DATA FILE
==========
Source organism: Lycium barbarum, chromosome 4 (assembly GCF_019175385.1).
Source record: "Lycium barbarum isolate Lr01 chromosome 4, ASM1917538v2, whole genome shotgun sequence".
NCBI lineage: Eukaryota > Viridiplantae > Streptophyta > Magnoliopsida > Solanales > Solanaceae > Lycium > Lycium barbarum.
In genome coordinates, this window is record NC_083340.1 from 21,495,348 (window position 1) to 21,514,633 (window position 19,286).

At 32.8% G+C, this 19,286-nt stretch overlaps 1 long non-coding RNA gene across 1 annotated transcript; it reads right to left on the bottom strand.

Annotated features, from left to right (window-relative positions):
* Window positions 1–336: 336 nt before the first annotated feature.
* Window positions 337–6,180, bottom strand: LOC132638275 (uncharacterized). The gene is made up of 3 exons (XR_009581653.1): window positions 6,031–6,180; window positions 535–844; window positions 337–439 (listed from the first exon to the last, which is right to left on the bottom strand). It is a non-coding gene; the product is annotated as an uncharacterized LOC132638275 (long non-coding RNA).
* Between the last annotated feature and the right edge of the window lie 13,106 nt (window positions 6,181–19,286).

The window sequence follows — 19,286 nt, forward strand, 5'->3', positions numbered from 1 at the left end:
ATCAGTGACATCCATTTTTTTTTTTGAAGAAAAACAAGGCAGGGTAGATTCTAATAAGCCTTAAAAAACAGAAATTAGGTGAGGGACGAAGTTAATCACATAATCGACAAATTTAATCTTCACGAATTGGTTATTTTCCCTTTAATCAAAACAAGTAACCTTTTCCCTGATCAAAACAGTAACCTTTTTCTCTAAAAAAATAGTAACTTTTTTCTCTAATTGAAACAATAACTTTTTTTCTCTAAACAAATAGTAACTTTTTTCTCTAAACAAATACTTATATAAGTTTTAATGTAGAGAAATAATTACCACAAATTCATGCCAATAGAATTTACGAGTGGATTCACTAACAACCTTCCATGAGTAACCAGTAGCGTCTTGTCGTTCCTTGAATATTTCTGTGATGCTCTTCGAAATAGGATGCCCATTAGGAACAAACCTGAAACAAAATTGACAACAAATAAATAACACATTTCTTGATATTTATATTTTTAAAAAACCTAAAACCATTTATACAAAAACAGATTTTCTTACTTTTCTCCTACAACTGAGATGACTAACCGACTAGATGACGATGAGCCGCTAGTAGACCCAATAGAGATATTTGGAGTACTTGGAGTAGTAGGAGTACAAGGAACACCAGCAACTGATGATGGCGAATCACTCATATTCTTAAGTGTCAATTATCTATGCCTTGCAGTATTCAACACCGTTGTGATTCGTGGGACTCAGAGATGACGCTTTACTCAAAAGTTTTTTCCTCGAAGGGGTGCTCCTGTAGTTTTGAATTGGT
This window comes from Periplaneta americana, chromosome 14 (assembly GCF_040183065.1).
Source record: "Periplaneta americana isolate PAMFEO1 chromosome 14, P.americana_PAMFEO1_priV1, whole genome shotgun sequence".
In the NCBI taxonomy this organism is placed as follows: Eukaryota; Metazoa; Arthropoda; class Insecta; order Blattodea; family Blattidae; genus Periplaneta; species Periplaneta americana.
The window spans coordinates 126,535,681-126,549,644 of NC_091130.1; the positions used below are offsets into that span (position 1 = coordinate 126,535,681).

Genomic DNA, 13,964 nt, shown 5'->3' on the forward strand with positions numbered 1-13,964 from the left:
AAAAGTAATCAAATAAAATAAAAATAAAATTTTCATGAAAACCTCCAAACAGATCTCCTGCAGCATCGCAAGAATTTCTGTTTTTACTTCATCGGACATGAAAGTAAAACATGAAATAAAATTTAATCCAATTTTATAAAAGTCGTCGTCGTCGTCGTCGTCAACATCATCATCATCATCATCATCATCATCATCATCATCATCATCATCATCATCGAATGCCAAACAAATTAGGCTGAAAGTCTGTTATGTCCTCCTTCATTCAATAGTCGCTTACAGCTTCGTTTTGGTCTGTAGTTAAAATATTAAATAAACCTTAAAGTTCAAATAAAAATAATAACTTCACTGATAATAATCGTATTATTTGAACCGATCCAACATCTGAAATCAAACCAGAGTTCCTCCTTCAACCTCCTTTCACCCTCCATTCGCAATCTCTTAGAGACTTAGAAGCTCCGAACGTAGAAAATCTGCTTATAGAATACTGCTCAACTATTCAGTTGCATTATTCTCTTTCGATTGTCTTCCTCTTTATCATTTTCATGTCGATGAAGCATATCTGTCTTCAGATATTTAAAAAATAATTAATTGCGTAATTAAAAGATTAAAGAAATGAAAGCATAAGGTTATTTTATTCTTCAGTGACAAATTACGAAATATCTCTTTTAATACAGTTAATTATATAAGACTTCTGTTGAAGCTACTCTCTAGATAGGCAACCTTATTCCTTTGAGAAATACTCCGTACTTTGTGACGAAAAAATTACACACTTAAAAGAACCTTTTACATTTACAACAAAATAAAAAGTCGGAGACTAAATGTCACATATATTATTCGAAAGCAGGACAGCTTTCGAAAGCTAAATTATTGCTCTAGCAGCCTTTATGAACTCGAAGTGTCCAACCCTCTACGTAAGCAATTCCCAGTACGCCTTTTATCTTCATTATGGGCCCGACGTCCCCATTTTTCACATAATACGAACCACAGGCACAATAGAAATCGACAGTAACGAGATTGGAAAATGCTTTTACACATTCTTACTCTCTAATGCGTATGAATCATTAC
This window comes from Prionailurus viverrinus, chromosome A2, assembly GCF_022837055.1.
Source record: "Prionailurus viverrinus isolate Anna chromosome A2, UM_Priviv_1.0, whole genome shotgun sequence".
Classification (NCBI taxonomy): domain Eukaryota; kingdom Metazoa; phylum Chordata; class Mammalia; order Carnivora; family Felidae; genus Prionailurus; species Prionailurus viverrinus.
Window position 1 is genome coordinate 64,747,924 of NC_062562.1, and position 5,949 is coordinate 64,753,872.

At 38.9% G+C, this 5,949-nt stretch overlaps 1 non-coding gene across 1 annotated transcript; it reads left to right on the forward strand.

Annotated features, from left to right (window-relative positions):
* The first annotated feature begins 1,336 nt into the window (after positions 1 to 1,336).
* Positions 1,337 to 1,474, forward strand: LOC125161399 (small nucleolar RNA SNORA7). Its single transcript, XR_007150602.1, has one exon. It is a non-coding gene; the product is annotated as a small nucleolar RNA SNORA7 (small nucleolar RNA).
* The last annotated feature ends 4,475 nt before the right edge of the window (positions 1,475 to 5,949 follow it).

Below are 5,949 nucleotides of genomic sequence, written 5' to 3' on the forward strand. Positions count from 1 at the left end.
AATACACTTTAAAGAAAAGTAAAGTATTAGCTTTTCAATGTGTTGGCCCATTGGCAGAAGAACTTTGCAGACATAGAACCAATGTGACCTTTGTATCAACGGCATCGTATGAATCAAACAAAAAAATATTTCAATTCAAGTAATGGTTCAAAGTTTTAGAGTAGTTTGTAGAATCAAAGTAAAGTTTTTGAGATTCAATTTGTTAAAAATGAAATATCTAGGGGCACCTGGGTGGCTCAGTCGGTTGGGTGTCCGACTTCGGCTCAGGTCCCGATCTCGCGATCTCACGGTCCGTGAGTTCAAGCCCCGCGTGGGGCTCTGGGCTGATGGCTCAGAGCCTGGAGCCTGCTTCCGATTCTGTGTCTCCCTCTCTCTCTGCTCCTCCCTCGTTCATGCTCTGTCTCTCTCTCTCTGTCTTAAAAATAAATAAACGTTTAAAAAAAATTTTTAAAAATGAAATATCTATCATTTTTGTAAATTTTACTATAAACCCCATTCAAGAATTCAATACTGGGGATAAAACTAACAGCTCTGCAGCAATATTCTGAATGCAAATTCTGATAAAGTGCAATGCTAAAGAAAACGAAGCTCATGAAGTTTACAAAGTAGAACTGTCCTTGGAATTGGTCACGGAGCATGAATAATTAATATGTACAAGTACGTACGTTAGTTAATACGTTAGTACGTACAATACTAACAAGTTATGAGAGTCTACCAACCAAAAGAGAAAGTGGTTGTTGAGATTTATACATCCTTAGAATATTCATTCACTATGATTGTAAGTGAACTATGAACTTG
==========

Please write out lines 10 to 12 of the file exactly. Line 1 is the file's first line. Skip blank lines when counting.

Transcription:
The window sequence follows — 19,286 nt, forward strand, 5'->3', positions numbered from 1 at the left end:
ATCAGTGACATCCATTTTTTTTTTTGAAGAAAAACAAGGCAGGGTAGATTCTAATAAGCCTTAAAAAACAGAAATTAGGTGAGGGACGAAGTTAATCACATAATCGACAAATTTAATCTTCACGAATTGGTTATTTTCCCTTTAATCAAAACAAGTAACCTTTTCCCTGATCAAAACAGTAACCTTTTTCTCTAAAAAAATAGTAACTTTTTTCTCTAATTGAAACAATAACTTTTTTTCTCTAAACAAATAGTAACTTTTTTCTCTAAACAAATACTTATATAAGTTTTAATGTAGAGAAATAATTACCACAAATTCATGCCAATAGAATTTACGAGTGGATTCACTAACAACCTTCCATGAGTAACCAGTAGCGTCTTGTCGTTCCTTGAATATTTCTGTGATGCTCTTCGAAATAGGATGCCCATTAGGAACAAACCTGAAACAAAATTGACAACAAATAAATAACACATTTCTTGATATTTATATTTTTAAAAAACCTAAAACCATTTATACAAAAACAGATTTTCTTACTTTTCTCCTACAACTGAGATGACTAACCGACTAGATGACGATGAGCCGCTAGTAGACCCAATAGAGATATTTGGAGTACTTGGAGTAGTAGGAGTACAAGGAACACCAGCAACTGATGATGGCGAATCACTCATATTCTTAAGTGTCAATTATCTATGCCTTGCAGTATTCAACACCGTTGTGATTCGTGGGACTCAGAGATGACGCTTTACTCAAAAGTTTTTTCCTCGAAGGGGTGCTCCTGTAGTTTTGAATTGGT
This window comes from Periplaneta americana, chromosome 14 (assembly GCF_040183065.1).